Over time, my mind and ears seemed to filter out the once annoying sounds and I was able to sleep peacefully. It seems that those sounds became so common place that I was able to tune them out. The situation had changed so drastically, that even if a mouse or mosquito moved or buzzed in the night I could hear it and respond accordingly, even over the industrial sounds emanating from the rail yard just outside my front door.
In some circles, this ability to filter out ambient noise is also called Mommy/Daddy deafness. A syndrome experienced by parents whose children are able to tune out the voices of parents and peacefully go on their merry way, as if their parents aren't actually talking - but I digress.
Today, I discovered that I am once again filtering out the noise of unwanted sounds to allow me a peaceful nights sleep, and further, to filter out the everyday sounds of a war zone.
At 0530 today our unit met at the base of signal hill for another installment of unit PT. (see SFC Burke's blog entry for greater detail on that). SSG Burrell put us in a PT formation, got us all stretched out, warmed up and ready for an unexpected 3-mile run around what we call Z lake here on Camp Liberty.
That's when it hit me. As I ran, I noticed a few things. I could hear the breeze rustling the reeds that line the lake shore, I heard a duck and a bird squawk on the shoreline. I could hear my feet strike the pavement (when there is pavement) and the crunch of gravel under foot as I ran. I could hear my breathing and the rhythmic jangling of my dog tags bouncing between my chest and shirt. I could hear the voices of my Soldiers yelling at me across a small span of lake saying, "you go first sergeant!" What I heard were the peaceful sounds of a morning run along a beautiful lake. It was invigorating.
Here is what I did not hear, though I can promise you these sounds fill the air around us 24 hours a day, seven days a week.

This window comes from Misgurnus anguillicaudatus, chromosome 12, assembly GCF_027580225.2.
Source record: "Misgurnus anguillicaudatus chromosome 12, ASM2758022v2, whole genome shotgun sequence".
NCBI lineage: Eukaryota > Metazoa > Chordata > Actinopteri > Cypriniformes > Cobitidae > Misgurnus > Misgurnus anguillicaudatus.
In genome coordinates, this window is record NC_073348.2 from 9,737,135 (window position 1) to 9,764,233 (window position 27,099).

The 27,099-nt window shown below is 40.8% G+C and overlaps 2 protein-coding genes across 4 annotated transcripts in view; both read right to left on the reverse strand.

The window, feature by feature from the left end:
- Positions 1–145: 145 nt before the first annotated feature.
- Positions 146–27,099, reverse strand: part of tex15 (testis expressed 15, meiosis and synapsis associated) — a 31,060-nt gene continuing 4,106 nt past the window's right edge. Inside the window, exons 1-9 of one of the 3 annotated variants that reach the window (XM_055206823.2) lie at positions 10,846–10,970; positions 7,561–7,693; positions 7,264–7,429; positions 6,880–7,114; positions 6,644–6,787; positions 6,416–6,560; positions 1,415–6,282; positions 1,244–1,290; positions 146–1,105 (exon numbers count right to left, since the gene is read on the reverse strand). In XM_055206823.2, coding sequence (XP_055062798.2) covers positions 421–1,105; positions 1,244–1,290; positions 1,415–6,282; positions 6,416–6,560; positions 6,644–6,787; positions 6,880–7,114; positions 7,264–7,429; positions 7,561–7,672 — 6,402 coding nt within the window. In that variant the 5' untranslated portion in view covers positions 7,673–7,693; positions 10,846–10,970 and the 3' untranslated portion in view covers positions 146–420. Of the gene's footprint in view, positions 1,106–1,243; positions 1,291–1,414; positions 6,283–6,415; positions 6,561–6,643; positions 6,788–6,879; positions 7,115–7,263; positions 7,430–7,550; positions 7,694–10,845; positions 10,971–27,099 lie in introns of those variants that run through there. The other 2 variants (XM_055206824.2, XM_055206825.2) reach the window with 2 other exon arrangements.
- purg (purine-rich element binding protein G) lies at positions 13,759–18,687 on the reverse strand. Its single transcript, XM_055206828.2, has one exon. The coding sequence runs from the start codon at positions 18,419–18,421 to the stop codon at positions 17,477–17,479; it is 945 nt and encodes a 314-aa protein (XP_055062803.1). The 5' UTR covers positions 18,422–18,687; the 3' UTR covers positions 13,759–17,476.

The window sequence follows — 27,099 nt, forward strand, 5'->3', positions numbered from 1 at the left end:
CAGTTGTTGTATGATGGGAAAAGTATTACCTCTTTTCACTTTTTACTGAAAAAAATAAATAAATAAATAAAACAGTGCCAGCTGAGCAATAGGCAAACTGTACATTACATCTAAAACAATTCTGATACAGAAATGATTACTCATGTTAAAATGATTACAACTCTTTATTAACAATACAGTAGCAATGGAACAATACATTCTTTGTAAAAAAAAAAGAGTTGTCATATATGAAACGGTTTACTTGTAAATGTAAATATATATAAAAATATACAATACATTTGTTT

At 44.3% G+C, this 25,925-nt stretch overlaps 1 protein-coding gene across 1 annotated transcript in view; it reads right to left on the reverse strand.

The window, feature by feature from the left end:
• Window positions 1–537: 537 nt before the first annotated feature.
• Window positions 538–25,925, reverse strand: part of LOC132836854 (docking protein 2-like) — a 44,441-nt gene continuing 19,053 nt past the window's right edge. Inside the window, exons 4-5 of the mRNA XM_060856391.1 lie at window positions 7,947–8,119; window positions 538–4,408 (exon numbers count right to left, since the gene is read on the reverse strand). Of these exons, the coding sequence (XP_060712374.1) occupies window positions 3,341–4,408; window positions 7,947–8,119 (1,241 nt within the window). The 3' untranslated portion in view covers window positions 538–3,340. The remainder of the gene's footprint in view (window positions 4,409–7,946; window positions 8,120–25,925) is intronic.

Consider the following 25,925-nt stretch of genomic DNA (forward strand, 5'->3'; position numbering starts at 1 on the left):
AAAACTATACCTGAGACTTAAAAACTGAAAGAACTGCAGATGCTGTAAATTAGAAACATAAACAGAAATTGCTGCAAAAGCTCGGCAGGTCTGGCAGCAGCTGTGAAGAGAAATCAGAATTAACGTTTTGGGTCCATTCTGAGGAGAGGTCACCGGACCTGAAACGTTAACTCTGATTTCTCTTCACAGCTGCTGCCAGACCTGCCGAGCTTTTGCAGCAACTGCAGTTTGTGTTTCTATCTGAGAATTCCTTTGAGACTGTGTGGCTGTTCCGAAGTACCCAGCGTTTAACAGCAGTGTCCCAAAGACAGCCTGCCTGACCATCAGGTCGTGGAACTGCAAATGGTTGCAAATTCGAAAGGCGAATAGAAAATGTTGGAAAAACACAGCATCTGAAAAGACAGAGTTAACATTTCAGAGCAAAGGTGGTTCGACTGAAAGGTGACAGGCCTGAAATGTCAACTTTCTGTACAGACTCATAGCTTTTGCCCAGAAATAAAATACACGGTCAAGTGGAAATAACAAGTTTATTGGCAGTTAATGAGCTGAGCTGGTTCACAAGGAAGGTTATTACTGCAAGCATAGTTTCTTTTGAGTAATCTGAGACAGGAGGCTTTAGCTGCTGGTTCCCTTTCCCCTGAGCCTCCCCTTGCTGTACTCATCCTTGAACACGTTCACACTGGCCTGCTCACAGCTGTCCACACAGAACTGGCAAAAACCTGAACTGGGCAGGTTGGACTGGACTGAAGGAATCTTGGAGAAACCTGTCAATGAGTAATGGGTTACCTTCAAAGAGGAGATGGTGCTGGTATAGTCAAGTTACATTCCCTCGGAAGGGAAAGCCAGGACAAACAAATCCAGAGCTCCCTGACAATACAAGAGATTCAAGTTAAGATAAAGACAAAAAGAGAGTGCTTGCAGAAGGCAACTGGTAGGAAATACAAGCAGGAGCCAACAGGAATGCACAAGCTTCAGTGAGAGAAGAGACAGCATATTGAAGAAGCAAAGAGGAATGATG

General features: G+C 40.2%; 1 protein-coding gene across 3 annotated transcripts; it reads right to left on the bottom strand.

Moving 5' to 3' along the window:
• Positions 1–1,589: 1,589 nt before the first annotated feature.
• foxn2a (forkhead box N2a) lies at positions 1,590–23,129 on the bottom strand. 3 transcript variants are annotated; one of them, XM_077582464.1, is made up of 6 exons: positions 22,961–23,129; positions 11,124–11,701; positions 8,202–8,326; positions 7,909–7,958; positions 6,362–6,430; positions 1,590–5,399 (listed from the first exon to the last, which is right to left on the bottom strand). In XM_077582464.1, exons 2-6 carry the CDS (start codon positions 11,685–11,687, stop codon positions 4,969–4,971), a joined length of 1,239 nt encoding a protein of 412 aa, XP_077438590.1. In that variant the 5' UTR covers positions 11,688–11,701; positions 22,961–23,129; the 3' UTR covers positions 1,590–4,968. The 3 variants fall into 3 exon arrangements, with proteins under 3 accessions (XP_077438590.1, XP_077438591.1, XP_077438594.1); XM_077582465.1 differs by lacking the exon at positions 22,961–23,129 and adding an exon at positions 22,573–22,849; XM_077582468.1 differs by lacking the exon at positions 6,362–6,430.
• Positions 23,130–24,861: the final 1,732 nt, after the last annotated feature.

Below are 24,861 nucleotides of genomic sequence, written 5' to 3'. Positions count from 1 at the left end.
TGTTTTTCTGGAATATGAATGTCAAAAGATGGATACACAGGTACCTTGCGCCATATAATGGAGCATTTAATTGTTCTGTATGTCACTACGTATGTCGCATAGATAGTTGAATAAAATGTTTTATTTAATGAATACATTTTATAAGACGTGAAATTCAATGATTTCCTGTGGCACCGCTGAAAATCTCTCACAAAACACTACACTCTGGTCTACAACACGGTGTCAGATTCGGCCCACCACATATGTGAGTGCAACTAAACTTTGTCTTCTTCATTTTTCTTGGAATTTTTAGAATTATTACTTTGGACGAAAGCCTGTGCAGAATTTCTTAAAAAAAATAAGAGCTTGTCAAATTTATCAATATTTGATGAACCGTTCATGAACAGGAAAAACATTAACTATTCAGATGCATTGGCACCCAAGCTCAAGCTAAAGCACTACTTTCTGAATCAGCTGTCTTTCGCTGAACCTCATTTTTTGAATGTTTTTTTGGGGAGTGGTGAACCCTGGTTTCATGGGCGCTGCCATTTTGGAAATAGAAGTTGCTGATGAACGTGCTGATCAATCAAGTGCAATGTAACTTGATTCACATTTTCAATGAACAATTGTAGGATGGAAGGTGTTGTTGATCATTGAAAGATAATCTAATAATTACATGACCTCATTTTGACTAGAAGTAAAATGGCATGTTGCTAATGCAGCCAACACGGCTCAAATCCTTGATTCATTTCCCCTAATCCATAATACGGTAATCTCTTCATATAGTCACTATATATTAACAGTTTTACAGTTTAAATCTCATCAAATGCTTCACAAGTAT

The whopping rotor blades of helicopters over head. The constant drone of hundreds of diesel generators, from which there truly is no escape. The revving of engines from Humvee's, MRAP's, strykers, buses and cars. The thrust of jet engines from airplanes taking off from Baghdad International Airport, BIAP as we call it. Whining sirens from the lead vehicle in convoys headed outside the wire. Automatic weapons fire from ranges on the camp and distant combat engagements from off post. And a cornucopia of everyday sounds and noises that are the constant audible backdrop to our life here.
Somehow in the past few weeks my mind has made a change. Like the change that occurred years ago in Portsmouth, Ohio. All those noises that, when I arrived, were so obvious to me, that at times raised my adrenaline level, or might have made me duck and cover, have become almost silent to me.
And again, just like those days next to the rail yard when I could hear a mouse or mosquito, it's the noises that aren't normal that raise my attention now. I always wondered about that before coming here. How it was that our groundpounder's (infantrymen), MP's and EOD (ordnance) Soldiers could know when something bad was going to happen or how they knew when not to go around a corner, go into a building or avoid certain areas of the city or road. It's all about filtering; knowing the difference between normal and, - not normal.
It's a strange shift in reality. When the sounds of a war zone actually become peaceful. When what once brought fear brings comfort.